A precious child has been diagnosed with cancer. Life changes forever for those who are close to this child. No one looks at the life as they used to anymore.
Having a child diagnosed with cancer is not just a medical journey - it is a terribly difficult and heart-wrenching emotional experience. Feelings, and subsequently behaviours, change imeediately after the diagnosis. Everything becomes extremely overwhelming for everybody - family, relatives and friends. There are no right or wrong feelings and behaviours. Although medical treatments and outcomes are unique to the individuals, the feelings and behaviours that follow diagnosis show commonality regardless of location and background. It is how we learn to cope.
You and your child will experience one or more of these emotional feelings:
Shock and disbelief - "I just can’t believe it." "It can’t be true." "Cancer happens to other people (adults), not my child."
Denial - "There’s nothing really wrong with my child." "He/she doesn't have cancer."
Fear and uncertainty - "Is he/she going to die?" "Will he/she be in pain?" "Will my child change?"
Loss of control - "My child can’t cope with this." "He/she’ll never get through it."
Anger - "Why my child?" "Why does this have to happen now?" "This is supposed to be an adult case not a child".
Resentment - "How come my child isn't getting better?"
Sadness and sorrow - "He/she used to be so healthy." "He/she has so many plans." "We have so many plans for him/her."
Blame and guilt - "If this hadn’t…this would never have happened."
Withdrawal and isolation - Your child may say (normal with older children) - "Please leave me alone." "I just need to be on my own."
And it is OK to feel these feelings. Recognising these feelings is important. Only then you can find a way of coping which is right for yourself and your child.
Monty's Corner has been established based on the "good mental/emotional health" concepts through self-help strategies:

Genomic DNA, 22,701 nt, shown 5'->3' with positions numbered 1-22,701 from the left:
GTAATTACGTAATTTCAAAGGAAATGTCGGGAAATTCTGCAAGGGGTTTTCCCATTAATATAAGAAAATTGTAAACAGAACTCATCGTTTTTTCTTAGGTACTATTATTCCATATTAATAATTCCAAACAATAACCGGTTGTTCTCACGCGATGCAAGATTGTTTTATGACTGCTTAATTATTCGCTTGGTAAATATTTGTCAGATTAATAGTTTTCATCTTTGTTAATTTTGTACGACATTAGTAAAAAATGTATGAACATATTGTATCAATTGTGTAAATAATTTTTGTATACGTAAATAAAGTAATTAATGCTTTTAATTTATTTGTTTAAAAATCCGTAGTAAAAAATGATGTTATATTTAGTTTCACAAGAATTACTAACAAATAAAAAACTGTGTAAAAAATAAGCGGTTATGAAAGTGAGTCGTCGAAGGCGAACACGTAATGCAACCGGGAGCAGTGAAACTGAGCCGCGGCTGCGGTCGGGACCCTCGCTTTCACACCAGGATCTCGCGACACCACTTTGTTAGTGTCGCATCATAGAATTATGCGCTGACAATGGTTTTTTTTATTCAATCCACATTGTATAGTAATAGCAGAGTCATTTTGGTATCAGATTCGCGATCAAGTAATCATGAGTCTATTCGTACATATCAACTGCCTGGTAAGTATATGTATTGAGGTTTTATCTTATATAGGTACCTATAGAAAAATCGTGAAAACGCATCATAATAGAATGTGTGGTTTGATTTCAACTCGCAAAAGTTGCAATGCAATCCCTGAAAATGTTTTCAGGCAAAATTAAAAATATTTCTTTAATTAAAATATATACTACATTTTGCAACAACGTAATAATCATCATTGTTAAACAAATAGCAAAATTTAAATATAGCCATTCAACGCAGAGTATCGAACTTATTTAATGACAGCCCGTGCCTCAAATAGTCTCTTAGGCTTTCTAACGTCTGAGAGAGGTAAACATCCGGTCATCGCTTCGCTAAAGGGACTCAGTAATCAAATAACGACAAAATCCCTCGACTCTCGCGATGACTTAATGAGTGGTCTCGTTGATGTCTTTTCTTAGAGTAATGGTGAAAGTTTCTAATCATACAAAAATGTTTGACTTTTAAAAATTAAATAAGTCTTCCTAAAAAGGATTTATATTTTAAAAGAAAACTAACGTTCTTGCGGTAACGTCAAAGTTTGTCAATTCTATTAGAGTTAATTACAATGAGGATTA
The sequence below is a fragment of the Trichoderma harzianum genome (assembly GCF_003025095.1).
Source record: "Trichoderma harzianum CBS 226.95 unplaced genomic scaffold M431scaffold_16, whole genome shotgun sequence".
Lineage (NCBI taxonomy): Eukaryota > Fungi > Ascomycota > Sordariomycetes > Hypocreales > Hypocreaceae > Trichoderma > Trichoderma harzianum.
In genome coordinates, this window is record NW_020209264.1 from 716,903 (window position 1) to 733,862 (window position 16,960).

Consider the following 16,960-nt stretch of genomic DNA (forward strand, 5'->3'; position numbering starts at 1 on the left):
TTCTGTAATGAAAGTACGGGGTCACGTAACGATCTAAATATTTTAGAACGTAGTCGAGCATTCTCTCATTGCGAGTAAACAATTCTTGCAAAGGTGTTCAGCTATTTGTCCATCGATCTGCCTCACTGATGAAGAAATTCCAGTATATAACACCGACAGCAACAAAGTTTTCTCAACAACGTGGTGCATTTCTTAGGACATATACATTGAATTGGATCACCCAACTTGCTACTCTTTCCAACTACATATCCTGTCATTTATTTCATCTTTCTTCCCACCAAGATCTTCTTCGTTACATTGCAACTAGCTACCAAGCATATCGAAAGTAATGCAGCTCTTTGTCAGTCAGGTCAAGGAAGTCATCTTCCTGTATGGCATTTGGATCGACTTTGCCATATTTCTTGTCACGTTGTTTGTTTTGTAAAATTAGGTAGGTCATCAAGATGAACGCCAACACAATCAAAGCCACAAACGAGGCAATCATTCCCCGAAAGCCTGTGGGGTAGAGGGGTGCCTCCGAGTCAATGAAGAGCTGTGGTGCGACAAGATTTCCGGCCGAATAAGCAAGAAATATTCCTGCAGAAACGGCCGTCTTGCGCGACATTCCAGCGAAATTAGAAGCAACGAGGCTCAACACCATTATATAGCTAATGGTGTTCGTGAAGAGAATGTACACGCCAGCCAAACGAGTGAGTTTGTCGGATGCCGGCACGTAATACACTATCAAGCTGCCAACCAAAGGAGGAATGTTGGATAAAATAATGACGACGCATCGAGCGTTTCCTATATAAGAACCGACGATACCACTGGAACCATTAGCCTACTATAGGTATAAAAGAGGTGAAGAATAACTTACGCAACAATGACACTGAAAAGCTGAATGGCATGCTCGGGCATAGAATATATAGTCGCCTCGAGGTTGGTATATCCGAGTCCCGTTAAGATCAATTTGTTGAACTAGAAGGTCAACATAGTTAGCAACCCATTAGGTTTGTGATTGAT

Keep an open mind – positive thinking while still feeling low is ok. There is no pressure to be positive all the time. Crying is ok.
Talk things through – expressing feelings.
Keep a diary or journal – if you feel unable to talk to others, writing can help to express feelings, particularly fears and worries.
Avoid boredom – doing nothing can be boring, which in turn can lead to anxiety or depression. Minds need to be occupied.
Release tension – releasing tension even for a few minutes can be beneficial to emotional wellbeing.
Relax, visualise or meditate – finding way to relax, visualise or meditate can help ease fears and anxieties.
Based on these concepts, we are designing online activities for children who are going through cancer treatments or finished treatments, and online services for parents.
Monty's Corner is sponsored by CCE Research Alliance (www.cce-researchalliance.com), a charity registered in England - registered charity number 1130106.
If you wish to contact us please use our online contact us form.
Read our history to find out how Monty's Corner started.
Read who "Monty" is.
CCE Research Alliance is a grant making trust. For funding schemes please refer to www.cce-researchalliance.com website.